In 2009, just 25 percent of Boston’s public high schools offered arts instruction to more than a quarter of their students. Only 10 percent of the city’s K-8 students received the twice-weekly classes experts recommend as best practice. District-wide, access to arts education was at best spotty and at worst nonexistent.
Dr. Carol Johnson, longtime musician and newly inaugurated superintendent, was determined to change that. During 2008 and 2009, her vision helped catalyze what would become the Boston Public Schools Arts Expansion Initiative, a multi-year, citywide effort to provide all students with equitable access to quality arts learning experiences. The cross-sector partnership quickly gained momentum, enlisting arts educators, community-based organizations, parents, government officials, and philanthropic institutions.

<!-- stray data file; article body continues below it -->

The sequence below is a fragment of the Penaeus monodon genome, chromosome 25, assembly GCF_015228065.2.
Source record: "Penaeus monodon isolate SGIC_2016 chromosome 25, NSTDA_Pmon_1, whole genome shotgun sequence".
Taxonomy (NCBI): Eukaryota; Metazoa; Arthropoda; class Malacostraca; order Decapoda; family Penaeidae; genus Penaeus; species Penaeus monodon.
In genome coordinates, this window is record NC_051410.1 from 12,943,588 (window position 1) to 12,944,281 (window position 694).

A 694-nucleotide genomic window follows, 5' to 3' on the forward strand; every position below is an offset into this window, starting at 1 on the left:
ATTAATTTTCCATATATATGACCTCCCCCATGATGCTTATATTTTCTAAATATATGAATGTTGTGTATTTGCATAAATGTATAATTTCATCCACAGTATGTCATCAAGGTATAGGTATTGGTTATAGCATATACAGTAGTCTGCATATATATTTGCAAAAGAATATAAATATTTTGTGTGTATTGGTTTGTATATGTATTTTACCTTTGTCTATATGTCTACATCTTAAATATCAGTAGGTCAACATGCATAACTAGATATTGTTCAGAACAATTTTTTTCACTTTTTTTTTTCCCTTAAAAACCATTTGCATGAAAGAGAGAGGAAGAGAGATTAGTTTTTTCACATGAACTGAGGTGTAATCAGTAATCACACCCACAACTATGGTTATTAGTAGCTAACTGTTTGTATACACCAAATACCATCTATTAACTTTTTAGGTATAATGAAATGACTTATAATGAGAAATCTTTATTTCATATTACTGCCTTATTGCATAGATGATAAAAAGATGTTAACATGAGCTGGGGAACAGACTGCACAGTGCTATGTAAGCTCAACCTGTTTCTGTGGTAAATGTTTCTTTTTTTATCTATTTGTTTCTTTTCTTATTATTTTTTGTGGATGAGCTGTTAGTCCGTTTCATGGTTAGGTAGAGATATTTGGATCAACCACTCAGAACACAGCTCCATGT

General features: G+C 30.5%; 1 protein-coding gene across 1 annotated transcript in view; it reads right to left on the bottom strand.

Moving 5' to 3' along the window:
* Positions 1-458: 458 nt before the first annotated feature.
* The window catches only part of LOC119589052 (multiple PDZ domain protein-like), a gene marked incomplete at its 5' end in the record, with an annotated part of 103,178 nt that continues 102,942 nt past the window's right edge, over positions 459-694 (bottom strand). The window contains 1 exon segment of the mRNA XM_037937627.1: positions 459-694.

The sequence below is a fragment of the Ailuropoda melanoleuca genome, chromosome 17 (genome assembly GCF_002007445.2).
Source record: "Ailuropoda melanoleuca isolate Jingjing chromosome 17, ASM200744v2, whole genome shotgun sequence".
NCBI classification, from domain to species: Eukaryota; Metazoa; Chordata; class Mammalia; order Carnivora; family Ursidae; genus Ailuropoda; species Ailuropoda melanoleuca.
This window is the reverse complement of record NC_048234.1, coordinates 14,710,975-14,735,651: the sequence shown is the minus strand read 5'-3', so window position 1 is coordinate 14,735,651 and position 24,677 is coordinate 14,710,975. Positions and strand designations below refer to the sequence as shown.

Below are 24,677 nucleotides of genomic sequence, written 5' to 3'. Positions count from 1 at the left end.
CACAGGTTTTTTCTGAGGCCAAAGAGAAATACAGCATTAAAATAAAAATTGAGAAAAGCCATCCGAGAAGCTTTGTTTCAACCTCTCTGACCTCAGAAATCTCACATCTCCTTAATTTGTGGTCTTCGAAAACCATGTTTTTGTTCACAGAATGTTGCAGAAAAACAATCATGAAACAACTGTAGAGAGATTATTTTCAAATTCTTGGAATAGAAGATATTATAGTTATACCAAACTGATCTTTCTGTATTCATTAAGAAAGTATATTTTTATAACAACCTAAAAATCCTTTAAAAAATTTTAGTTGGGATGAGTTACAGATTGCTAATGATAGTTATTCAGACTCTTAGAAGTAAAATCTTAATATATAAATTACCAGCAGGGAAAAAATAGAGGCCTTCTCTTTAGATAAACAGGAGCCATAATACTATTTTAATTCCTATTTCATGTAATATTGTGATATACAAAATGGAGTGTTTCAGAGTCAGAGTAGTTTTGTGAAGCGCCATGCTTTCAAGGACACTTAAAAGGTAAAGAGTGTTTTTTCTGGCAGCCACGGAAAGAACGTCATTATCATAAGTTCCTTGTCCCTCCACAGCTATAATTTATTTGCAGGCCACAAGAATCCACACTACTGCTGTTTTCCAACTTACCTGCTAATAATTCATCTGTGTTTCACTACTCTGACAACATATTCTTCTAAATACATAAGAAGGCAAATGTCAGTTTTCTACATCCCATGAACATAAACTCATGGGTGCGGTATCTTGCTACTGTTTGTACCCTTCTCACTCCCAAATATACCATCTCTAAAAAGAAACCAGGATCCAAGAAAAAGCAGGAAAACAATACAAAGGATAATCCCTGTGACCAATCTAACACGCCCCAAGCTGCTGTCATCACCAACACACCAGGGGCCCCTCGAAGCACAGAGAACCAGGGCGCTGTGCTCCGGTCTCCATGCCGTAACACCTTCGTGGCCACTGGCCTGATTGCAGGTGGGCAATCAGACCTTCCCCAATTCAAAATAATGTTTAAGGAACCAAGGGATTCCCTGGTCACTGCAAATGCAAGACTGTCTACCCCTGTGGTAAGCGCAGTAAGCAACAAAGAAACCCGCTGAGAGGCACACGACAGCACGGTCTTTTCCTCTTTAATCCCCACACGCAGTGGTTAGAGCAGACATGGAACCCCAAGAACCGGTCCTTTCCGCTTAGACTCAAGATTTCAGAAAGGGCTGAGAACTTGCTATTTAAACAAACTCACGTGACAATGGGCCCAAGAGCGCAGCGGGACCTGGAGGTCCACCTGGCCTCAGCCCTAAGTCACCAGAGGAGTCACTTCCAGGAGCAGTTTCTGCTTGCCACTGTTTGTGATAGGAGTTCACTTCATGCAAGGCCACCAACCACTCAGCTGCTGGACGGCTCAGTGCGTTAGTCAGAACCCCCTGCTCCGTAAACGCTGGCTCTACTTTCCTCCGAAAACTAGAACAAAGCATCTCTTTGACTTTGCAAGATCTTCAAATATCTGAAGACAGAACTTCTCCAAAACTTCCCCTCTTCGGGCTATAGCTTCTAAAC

Working with coordination and tenacity, these diverse partners have achieved resounding success. The number of high school students receiving arts instruction has more than doubled since the project’s inception; the ranks of K-8 students enrolled in twice-weekly art classes have increased fivefold; and strategic philanthropic investment has leveraged a five-to-one increase in public funding for in-school arts education. BPS-AE’s work has broadened the school system’s arts learning opportunities to reach an additional 17,000 students—and because the effort was built by a wide range of invested community actors, its progress is sustainable.
The BPS-AE project is documented in a new report from the school change organization EdVestors, titled Dancing to the Top: How Collective Action Revitalized Arts Education in Boston. Underwritten by the Barr Foundation, the detailed case study both highlights an extraordinary instance of collective impact and offers resources for groups hoping to implement similar strategies in their own cities.